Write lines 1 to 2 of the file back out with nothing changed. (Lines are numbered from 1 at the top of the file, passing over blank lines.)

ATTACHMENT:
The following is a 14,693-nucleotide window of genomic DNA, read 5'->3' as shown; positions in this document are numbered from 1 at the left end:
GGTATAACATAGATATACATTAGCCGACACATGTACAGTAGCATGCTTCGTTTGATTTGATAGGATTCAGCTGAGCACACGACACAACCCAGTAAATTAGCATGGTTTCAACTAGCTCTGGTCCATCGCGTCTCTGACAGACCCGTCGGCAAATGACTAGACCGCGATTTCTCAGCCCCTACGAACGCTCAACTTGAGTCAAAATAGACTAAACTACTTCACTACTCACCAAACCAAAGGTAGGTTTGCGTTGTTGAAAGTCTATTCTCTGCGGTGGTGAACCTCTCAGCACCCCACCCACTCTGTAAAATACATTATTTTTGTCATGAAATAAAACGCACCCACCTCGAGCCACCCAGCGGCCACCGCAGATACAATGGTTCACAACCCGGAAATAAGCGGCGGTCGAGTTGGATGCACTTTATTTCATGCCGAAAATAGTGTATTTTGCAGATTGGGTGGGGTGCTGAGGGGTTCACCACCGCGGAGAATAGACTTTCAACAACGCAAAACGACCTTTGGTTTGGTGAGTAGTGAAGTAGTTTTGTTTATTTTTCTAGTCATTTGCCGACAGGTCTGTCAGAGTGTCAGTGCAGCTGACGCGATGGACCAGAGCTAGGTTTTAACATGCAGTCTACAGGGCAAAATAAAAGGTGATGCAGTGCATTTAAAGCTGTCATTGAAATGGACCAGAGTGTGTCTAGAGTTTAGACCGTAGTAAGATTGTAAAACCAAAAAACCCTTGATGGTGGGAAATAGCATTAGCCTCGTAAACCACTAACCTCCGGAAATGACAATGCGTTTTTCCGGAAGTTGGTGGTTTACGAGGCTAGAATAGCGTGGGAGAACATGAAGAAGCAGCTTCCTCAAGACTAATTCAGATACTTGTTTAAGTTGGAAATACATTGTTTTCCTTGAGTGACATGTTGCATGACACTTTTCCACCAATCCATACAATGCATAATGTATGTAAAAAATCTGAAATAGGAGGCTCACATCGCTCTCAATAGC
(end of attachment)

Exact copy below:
The following is a 14,693-nucleotide window of genomic DNA, read 5'->3' as shown; positions in this document are numbered from 1 at the left end:
GGTATAACATAGATATACATTAGCCGACACATGTACAGTAGCATGCTTCGTTTGATTTGATAGGATTCAGCTGAGCACACGACACAACCCAGTAAATTAGCATGGTTTCAACTAGCTCTGGTCCATCGCGTCTCTGACAGACCCGTCGGCAAATGACTAGACCGCGATTTCTCAGCCCCTACGAACGCTCAACTTGAGTCAAAATAGACTAAACTACTTCACTACTCACCAAACCAAAGGTAGGTTTGCGTTGTTGAAAGTCTATTCTCTGCGGTGGTGAACCTCTCAGCACCCCACCCACTCTGTAAAATACATTATTTTTGTCATGAAATAAAACGCACCCACCTCGAGCCACCCAGCGGCCACCGCAGATACAATGGTTCACAACCCGGAAATAAGCGGCGGTCGAGTTGGATGCACTTTATTTCATGCCGAAAATAGTGTATTTTGCAGATTGGGTGGGGTGCTGAGGGGTTCACCACCGCGGAGAATAGACTTTCAACAACGCAAAACGACCTTTGGTTTGGTGAGTAGTGAAGTAGTTTTGTTTATTTTTCTAGTCATTTGCCGACAGGTCTGTCAGAGTGTCAGTGCAGCTGACGCGATGGACCAGAGCTAGGTTTTAACATGCAGTCTACAGGGCAAAATAAAAGGTGATGCAGTGCATTTAAAGCTGTCATTGAAATGGACCAGAGTGTGTCTAGAGTTTAGACCGTAGTAAGATTGTAAAACCAAAAAACCCTTGATGGTGGGAAATAGCATTAGCCTCGTAAACCACTAACCTCCGGAAATGACAATGCGTTTTTCCGGAAGTTGGTGGTTTACGAGGCTAGAATAGCGTGGGAGAACATGAAGAAGCAGCTTCCTCAAGACTAATTCAGATACTTGTTTAAGTTGGAAATACATTGTTTTCCTTGAGTGACATGTTGCATGACACTTTTCCACCAATCCATACAATGCATAATGTATGTAAAAAATCTGAAATAGGAGGCTCACATCGCTCTCAATAGC